By CRAIG MURPHY
Of the Keizertimes
SALEM – Shortly after the verdict was read, Jean Ausborn bowed her head.
“Thank you Jesus. Thank you Jesus,” she sobbed quietly as the tears flowed.
For more than 10 years, Ausborn had been waiting for this day. It finally came at 4:30 p.m. Tuesday when Marion County Circuit Court Judge Tom Hart read the verdict delivered by the jury.
Victor David Smith was found guilty of murdering Phillip Lynn Johnson – Ausborn’s son – with a firearm outside Johnson’s Keizer apartment on the night of July 1, 2004. The charge carries a life sentence, with a minimum of 25 years served.
Afterwards, Ausborn had many she wanted to thank.
“I want to give honor to God,” she said. “I want to thank Him for this day.”
Ausborn was also thankful for prosecutor Paige Clarkson and others with the Marion County District Attorneys office, as well as everyone from the Keizer Police Department that worked on the case over the years, in addition to other police agencies.
“I want to thank them for not giving up,” Ausborn said. “It’s so overwhelming.”
Amidst the family’s jubilation on Tuesday, the pain was there as well – just as it has been every day since that fateful night in 2004.
“It’s bittersweet,” Ausborn said. “I lost my child, but we got justice for him. It took a long time.”
Could Ausborn have ever predicted that justice would take so long?
“No,” she said. “I never thought it would take that long. But this was worth waiting for.”
The verdict announced on Tuesday concluded the second trial in the case. The first trial took place in June, with a hung jury resulting in a mistrial.
However, that mistrial did not deter Ausborn’s hopes. If anything, just the opposite happened.
“After we went through that first trial and we heard everything, I felt it was worth waiting for,” she said. “I just had this gut feeling there would be justice the second time. I felt the evidence was there, we just had to get the right jury.”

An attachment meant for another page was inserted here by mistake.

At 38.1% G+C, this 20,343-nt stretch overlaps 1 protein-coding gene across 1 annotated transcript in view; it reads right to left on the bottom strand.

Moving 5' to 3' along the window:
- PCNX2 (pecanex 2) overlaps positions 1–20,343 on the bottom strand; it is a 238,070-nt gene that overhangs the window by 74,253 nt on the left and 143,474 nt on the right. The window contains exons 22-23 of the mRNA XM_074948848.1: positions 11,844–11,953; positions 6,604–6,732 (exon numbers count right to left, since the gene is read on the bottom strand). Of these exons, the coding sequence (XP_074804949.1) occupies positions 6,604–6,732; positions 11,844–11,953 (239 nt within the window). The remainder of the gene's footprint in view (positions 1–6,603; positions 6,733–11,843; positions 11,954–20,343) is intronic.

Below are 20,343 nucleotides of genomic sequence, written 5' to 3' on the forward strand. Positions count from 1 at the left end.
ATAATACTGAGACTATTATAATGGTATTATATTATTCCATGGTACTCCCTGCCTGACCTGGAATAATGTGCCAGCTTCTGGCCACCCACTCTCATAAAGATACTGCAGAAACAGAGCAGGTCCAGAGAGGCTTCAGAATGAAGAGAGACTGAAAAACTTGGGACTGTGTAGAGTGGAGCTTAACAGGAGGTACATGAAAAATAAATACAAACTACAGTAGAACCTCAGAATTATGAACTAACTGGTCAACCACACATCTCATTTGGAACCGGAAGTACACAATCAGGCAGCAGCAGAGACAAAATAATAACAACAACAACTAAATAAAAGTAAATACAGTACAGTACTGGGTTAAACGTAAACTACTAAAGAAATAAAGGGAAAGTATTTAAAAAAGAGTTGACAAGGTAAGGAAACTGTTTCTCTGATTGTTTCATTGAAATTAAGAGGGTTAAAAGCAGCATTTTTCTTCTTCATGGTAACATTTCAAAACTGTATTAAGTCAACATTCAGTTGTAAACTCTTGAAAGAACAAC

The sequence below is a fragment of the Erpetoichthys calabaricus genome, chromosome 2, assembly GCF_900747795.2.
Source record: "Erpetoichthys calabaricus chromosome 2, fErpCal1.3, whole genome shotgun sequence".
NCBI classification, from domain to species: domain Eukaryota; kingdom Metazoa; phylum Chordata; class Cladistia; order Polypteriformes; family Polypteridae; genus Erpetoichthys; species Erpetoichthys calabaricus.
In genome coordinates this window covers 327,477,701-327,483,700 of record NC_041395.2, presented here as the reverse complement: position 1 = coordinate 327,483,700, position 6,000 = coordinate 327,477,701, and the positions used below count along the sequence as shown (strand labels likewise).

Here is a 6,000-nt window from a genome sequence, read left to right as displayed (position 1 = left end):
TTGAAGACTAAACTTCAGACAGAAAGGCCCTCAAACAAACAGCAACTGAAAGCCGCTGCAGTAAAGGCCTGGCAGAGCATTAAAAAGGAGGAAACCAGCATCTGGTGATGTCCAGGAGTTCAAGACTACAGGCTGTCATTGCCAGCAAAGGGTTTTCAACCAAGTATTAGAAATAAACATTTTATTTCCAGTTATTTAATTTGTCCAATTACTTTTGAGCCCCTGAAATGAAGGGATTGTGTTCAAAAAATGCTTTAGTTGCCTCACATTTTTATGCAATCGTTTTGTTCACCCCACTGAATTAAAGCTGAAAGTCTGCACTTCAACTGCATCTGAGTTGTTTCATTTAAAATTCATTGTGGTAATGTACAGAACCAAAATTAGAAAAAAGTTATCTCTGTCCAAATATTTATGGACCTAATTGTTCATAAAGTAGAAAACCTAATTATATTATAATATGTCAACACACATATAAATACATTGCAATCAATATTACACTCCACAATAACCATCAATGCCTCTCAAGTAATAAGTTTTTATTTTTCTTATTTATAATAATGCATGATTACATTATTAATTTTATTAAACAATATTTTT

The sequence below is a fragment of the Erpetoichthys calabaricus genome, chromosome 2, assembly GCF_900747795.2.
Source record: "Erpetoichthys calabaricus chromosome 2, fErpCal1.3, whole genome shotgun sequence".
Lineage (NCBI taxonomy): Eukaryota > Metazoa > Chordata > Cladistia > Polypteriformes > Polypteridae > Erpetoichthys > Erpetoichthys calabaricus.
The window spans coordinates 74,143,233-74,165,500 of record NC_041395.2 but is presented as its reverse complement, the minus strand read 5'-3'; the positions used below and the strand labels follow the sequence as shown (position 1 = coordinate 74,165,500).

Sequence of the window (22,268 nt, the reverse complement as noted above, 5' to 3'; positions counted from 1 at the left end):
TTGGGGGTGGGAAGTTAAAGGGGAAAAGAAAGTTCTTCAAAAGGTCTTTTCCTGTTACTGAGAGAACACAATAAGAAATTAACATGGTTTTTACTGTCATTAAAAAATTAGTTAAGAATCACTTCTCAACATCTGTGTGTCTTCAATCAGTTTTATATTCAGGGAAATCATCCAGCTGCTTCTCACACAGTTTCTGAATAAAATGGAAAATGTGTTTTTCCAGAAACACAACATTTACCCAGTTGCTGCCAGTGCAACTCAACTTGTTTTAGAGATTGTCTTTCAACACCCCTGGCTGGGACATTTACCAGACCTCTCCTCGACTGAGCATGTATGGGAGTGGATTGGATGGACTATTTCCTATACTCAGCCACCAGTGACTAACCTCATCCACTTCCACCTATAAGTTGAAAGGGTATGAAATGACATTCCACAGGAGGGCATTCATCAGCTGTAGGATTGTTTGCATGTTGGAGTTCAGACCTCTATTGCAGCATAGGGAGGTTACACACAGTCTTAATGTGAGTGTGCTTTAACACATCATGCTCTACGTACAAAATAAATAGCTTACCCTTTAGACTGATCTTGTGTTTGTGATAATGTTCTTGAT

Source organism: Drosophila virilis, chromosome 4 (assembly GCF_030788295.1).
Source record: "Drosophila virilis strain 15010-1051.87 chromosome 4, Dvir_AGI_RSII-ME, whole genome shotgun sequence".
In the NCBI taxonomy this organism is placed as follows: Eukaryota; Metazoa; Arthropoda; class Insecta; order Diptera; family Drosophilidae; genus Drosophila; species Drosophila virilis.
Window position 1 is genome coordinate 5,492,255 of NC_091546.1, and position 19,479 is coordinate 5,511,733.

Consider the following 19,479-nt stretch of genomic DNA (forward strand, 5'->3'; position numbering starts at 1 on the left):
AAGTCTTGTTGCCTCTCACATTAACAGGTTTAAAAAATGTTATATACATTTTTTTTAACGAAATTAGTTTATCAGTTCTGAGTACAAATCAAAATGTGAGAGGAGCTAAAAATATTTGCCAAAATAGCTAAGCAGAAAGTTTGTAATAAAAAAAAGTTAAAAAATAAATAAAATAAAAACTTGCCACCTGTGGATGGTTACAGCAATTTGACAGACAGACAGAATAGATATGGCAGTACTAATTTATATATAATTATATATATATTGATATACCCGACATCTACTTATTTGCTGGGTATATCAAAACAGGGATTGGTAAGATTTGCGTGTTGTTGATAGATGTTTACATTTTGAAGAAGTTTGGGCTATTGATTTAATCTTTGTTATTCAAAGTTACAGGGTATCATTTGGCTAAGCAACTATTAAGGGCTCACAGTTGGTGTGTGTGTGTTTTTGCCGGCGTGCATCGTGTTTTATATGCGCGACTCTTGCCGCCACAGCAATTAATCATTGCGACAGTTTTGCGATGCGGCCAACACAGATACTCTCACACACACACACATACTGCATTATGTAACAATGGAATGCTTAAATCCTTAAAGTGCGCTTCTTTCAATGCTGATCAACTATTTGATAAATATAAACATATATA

For Ausborn, Tuesday was proof positive she had her faith in the right place all along.
“God is good,” Ausborn said. “He has given us justice. My faith and beliefs kept me going. He is true in His word. I just believed it.”
Lt. John Troncoso with the KPD helped work the case from the start and felt relief for the Johnson family.
“This was a long time coming,” Troncoso said. “I’m thankful for the patience Phillip Johnson’s family had. They called every year. I talked with them on some of those calls. I’m glad to be able to see some resolution for them.”
Troncoso noted the case had been hard on everyone who helped investigate it. He said this was the most investigated case in KPD history, with more interviews than any other case. That included two trips to Arizona, a trip to Idaho and various parts of Oregon.
“This was our oldest unsolved case,” Troncoso said. “It’s a relief to us. This brings all of that to a close. It was a sizable investigation.”
Troncoso said two key witnesses – Sara Fandrei and Steven Chrisco – changing their stories in April 2009 and admitting they drove Smith to the site of the murder helped detectives put the pieces together.
“Clearly that was the pivotal point,” he said. “Then we knew (Smith) was no danger to the public, as long as we could get him before he got out of jail. There were just a lot of things that needed to be collaborated.”
Troncoso said there were three case officers – Jennifer Roberts, Rodney Bamford and Dmitry White – in charge of the investigation over the years.
“They all did so much work on it,” Troncoso said. “They all put so much into it. It wouldn’t have happened without their work. But we can only take it so far. The DA’s office carries it in. They did an excellent job with it. I thank God the jury saw it for what it is.”
Troncoso’s thoughts were also with Johnson’s family.
“This doesn’t bring Phillip Johnson back, but the family needed it – and they deserved it,” he said.